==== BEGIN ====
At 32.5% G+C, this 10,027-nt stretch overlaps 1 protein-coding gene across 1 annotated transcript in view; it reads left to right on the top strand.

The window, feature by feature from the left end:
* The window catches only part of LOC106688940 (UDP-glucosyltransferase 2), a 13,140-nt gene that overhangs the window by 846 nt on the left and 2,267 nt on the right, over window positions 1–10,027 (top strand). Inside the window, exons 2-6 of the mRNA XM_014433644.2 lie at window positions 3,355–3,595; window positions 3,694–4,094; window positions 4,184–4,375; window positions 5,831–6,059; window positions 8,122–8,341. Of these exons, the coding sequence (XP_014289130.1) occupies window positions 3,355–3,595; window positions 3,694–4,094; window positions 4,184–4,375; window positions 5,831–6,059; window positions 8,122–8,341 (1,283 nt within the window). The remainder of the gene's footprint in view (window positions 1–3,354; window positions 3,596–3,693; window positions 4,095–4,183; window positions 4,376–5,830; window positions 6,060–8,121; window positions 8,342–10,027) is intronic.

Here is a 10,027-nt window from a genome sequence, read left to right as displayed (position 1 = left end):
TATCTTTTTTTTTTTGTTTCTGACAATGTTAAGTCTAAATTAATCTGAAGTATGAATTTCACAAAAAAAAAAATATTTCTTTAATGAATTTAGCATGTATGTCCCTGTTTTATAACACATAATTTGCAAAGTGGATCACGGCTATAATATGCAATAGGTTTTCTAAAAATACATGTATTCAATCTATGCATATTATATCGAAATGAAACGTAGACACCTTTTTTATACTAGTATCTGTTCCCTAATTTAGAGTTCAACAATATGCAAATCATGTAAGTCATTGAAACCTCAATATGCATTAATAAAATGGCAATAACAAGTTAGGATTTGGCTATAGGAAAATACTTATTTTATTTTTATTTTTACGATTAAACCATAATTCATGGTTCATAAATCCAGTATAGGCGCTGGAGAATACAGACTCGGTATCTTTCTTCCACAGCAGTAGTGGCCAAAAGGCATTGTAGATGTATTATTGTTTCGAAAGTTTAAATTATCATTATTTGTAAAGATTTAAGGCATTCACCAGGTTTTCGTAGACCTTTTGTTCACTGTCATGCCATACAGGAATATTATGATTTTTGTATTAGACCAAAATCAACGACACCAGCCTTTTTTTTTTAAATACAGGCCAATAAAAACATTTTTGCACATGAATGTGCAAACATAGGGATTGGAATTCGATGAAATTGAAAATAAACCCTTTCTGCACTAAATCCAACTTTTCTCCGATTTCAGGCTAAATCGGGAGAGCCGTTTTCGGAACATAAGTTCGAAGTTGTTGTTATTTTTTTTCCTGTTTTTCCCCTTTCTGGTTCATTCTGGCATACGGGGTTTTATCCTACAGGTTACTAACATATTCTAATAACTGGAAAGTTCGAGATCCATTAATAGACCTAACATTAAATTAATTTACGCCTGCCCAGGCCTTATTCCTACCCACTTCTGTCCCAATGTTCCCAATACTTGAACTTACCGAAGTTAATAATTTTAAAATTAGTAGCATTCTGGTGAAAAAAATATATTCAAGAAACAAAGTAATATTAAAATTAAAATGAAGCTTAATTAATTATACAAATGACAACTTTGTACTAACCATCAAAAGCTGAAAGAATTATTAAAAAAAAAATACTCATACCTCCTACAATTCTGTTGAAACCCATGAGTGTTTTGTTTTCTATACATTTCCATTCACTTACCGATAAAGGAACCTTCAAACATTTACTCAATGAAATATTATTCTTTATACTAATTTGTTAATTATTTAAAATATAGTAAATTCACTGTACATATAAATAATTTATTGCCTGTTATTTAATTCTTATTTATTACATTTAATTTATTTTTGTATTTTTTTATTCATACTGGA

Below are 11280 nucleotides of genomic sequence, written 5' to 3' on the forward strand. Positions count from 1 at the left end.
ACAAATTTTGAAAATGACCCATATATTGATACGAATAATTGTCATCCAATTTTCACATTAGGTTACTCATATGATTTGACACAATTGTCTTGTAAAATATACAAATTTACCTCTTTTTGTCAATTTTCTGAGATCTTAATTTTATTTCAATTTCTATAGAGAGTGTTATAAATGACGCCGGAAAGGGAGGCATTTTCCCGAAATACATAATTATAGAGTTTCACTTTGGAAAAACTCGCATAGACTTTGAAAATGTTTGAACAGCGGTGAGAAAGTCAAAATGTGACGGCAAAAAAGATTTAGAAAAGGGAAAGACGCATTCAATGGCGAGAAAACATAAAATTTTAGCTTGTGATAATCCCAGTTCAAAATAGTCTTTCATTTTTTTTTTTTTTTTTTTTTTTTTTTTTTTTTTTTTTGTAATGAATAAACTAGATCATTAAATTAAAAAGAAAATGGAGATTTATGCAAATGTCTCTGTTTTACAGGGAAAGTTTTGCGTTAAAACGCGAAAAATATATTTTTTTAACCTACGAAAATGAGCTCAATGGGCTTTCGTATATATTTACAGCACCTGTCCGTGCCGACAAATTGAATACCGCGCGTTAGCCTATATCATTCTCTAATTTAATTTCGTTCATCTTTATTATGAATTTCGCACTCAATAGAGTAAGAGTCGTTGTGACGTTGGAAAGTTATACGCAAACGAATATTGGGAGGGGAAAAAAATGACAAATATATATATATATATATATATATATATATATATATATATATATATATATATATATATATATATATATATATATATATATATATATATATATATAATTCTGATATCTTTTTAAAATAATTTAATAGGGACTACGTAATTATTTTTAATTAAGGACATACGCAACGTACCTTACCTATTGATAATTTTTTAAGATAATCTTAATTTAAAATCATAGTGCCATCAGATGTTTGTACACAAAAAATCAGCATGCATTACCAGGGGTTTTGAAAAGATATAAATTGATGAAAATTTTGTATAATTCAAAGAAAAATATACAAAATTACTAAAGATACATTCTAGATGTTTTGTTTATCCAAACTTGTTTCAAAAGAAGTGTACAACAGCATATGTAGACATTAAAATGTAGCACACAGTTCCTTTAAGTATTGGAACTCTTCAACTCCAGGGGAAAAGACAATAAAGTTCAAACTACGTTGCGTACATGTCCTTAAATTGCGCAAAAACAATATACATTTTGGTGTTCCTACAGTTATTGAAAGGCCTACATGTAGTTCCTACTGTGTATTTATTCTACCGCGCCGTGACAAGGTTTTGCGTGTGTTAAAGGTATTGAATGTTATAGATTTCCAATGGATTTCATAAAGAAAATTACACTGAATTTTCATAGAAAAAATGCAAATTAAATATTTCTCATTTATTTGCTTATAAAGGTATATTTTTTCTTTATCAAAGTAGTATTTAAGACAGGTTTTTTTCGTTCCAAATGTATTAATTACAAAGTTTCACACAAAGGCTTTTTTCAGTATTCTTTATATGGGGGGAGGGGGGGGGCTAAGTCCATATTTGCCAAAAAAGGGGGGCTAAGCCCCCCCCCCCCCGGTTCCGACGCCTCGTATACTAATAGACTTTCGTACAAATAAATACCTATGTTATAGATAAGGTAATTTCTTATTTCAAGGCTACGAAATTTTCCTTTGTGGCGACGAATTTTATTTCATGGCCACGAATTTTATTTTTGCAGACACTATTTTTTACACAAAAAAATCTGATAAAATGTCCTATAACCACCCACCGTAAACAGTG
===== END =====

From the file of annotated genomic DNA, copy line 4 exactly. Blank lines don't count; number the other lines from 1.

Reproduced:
Here is a 10,027-nt window from a genome sequence, read left to right as displayed (position 1 = left end):